On Mon, Aug 27, 2018 at 12:51:13PM -0400, Eli Schwartz via arch-general wrote:
On 8/27/18 8:45 AM, Leonid Isaev via arch-general wrote:
While going over .service files on my system, I noticed that quite a few of them, not belonging to systemd package, contain DefaultDependencies=no (DD=no). This is understandable (perhaps) for programs like systemd-journald, but what about normal daemons, like rpcbind, haveged and rpc-nfsd? I thought that setting DD=no is kind of a hack needed only for special services (e.g. called from fstab via x-systemd.requires=). Or am I missing something?
DefaultDependencies=false means it won't get "ensure that the service is started only after basic system initialization is completed and is properly terminated on system shutdown." (from the systemd.unit(5) man page).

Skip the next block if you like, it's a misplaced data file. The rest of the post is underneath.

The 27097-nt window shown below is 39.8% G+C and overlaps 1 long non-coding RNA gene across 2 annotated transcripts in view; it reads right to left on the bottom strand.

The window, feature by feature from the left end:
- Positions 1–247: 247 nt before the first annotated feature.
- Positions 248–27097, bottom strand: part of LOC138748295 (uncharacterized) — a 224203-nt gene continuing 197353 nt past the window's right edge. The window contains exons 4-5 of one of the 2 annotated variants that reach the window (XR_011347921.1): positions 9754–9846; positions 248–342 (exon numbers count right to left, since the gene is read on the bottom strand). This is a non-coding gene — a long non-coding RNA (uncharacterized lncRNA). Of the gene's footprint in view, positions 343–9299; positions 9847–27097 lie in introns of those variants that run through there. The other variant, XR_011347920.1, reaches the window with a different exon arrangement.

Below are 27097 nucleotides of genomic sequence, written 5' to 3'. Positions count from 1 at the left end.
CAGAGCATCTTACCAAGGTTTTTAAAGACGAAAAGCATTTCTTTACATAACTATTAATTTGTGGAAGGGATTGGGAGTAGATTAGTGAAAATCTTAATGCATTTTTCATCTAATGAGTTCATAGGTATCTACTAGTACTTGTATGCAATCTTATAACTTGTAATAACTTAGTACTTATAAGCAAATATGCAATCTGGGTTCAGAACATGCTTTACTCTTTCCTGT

Yeah, systemd.service manpage is more relevant here. Because it says that daemons with DD=no are also not subject to the normal shutdown logic...
Seems like a reasonable thing to want to avoid for programs that are meant to be started as part of initializing the system.
Initialization or early boot?
e.g. you might want RPC daemons running as soon as possible. You most likely do want haveged running as soon as possible.
Actually, digging into nfs-utils I understand why devs did it (for NFS-mounted /var). But they also were careful to specify dependencies on services that are pulled as a part of basic and sysinit targets. I disagree with that decision because I might want to bring firewall (iptables.service obeys the normal DD logic) before NFS/rpcbind is started (I do it for port-forwarding RPCbind and ypserv calls into a container).
But I'm really not sure why you'd need haveged in early boot (as opposed to inird), nor that it doesn't require any of the early-boot services...
But thx anyway,